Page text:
In the studio

The backing track for ‘Ashes To Ashes’ was recorded during the Scary Monsters (And Super Creeps) sessions at New York’s Power Station studio in February 1980.

It really was starting to shape up as a kind of Sgt Pepper with each track developing its own persona. Initially they were all wordless songs, with the exception of ‘It’s No Game’. For weeks one song had the working title of ‘People Are Turning To Gold’ until David wrote the lyric for ‘Ashes To Ashes’ over the backing track.
Tony Visconti
Bowie, Bolan and the Brooklyn Boy

The song’s syncopated rhythm caused uncharacteristic problems for David Bowie’s long-term drummer Dennis Davis.

I’m sure Dennis Davis won’t mind me saying this, but when we did ‘Ashes To Ashes’, that beat was an old ska beat, but Dennis had an incredibly hard time with it, trying to play it and turn the beat backwards, and in fact we worked through the session and it wasn’t turning out at all well, so I did it on a chair and a cardboard box and he took it home with him and learnt it for the next day. He really found it a problem. I’ve found that with American drummers, more so than with bass players.
David Bowie
NME, 29 September 1984

Bowie’s core band was augmented in the studio with some key guest performers: synth player Andy Clark, guitarist Chuck Hammer, and pianist Roy Bittan, who was recording with the E Street Band in the next studio.

Since we buddied up with the E Street Band we asked keyboardist Roy Bittan to play an idea of David’s on the studio’s stereo Fender Rhodes electronic piano. The intro and interlude chord changes of ‘People Are Turning To Gold’ (‘Ashes To Ashes’) is based on three bars of three chords, cycled five times. David’s idea was to play a repeating four-bar melody over it played on piano. It was a mind bender; your brain tells you this isn’t supposed to work. Music is mathematics and David was often using odd bar cycles in his songs. To him this was familiar ground.
Tony Visconti, April 2017
A New Career In A New Town (1977-1982) book

Bowie wanted to use a Wurlitzer stereo electric piano. A compromise was made to hire a Fender Rhodes, but upon its arrival it was discovered that only one of the stereo channels was working. Due to the limited time available, it was decided that Bitten would play a grand piano, which would be put through an effects unit to create a brand new sound – the distinctive melody heard in the song’s introduction and chorus.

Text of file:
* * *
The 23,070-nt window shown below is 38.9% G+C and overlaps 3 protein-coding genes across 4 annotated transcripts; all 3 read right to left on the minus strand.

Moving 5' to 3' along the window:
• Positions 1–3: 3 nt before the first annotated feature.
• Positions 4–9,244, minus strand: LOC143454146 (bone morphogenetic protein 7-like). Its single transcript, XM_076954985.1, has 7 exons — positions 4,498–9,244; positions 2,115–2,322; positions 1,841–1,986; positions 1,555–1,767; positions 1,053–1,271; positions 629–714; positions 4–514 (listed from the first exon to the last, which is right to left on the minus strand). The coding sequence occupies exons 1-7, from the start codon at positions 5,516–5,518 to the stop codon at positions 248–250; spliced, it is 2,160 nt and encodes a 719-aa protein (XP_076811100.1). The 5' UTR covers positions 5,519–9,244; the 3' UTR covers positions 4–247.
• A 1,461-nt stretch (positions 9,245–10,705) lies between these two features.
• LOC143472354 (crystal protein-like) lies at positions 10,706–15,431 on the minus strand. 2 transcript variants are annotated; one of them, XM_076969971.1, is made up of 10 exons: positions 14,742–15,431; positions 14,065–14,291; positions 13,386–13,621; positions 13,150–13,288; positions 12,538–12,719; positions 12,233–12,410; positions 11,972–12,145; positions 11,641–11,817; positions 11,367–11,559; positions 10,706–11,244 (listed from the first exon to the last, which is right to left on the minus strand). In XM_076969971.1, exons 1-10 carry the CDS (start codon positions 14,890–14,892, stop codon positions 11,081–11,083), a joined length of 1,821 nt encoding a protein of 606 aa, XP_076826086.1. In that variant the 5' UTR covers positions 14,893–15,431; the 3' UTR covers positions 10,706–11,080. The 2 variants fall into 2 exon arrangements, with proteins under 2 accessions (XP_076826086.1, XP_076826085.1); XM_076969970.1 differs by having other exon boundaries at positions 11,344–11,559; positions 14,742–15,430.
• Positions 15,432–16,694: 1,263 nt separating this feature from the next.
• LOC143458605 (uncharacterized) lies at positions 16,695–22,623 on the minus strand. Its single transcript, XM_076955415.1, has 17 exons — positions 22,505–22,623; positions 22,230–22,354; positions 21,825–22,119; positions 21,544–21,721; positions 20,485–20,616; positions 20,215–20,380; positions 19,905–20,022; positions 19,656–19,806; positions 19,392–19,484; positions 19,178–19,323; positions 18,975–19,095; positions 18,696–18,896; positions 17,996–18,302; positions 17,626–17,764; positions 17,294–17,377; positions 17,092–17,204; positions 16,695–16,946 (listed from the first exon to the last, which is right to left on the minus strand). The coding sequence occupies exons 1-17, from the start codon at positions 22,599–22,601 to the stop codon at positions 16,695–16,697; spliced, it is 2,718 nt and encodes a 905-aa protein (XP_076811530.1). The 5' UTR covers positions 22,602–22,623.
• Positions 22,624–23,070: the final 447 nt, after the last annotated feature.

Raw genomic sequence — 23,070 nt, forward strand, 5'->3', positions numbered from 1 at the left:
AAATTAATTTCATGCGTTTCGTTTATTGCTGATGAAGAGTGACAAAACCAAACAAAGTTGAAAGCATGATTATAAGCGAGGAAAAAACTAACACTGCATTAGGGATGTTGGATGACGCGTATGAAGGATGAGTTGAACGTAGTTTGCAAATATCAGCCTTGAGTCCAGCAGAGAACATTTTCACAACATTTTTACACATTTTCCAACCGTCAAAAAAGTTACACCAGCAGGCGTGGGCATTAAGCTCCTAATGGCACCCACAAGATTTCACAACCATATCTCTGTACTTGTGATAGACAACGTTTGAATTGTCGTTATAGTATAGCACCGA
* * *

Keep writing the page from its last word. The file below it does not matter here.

The stage was set and Roy Bittan was ready to go but we then found that the Fender Rhodes had one channel broken. We were relying on a rapid left and right panning for a cool sound. As we worked the part out on a grand piano, I had a farfetched idea to make the grand sound like a Rhodes using the Eventide Instant Flanger. My tweaking did not emulate the Rhodes sound, but it created an entirely new sound instead. Yes, that intro is played on a conventional grand piano.
Tony Visconti, April 2017
A New Career In A New Town (1977-1982) book

Guitarist Chuck Hammer had previously played with Lou Reed. Bowie saw them perform together in London in 1979, and Hammer was brought in to the Scary Monsters sessions.

Hammer played on ‘Ashes To Ashes’ and ‘Teenage Wildlife’, using a Roland GR-300 guitar synthesizer put through an Eventide Harmonizer and multiple analogue tape delays. On ‘Ashes To Ashes’, his guitar sound emulated a choir as Bowie sings “I never done good things/I never done bad things…”

Serendipity came in the form of Chuck Hammer. When David and I heard he had a guitar synthesizer, that alone opened the door for us to see and hear this new instrument. Hammer didn’t disappoint. He stunned us with an orchestral string patch for People Are Turning To Gold. In those times it was unreal to watch a man strum a guitar and hear a thick orchestral string chord. It was a stunning sound but it needed something else. It was too in-your-face, strings with no reverb. We were told that the four-storey stairwell had a great reverb so we put Hammer’s amp in the stairwell plus a microphone one floor below and another two floors below. That natural reverb worked for us (shades of Hansa’s Big Hall). We layered the guitar/synth/strings twice. Lush!
Tony Visconti, April 2017
A New Career In A New Town (1977-1982) book

Bowie’s vocals were recorded at Visconti’s Good Earth Studios in London, in April 1980.

After two and a half weeks of backing tracks and about a week of overdubs, we had wonderful tracks but only ‘It’s No Game’ as a finished song with a real title. David asked if I wouldn’t mind waiting a couple of months to give him time to write lyrics. We made tentative plans to reconvene in June, in London. David was a man of his word. He actually wrote songs in the interim, real songs! When I heard him sing the lyrics to ‘Ashes To Ashes’ I got goose bumps. It was the character of Major Tom from ‘Space Oddity’ brought up to the present.
Tony Visconti
Bowie, Bolan and the Brooklyn Boy

Also performing at Good Earth was Andy Clark, who had been recommended to Visconti by drummer Andy Duncan. Clark used a Mini Moog and Yamaha CS-80 on four songs including ‘Ashes To Ashes’ and ‘Fashion’.

Andy Clark was a session keyboard player I used on many projects in London. He had some great keyboards, the very latest (now vintage); he was both an excellent sound designer and player. I knew he would be a perfect fit for the outro of ‘Ashes To Ashes’, where he created deep growls and an Andalusian trumpet motif. Our reference for him was what we had done on the long ending of the re-recorded single of ‘Memory Of A Free Festival’.
Tony Visconti, April 2017
A New Career In A New Town (1977-1982) book

Visconti also added some percussion during the London sessions.

I played the fast acoustic guitars on ‘It’s No Game’ and ‘Scary Monsters’, plus the sparse Japanese inspired percussion on Ashes To Ashes.
Tony Visconti, April 2017
A New Career In A New Town (1977-1982) book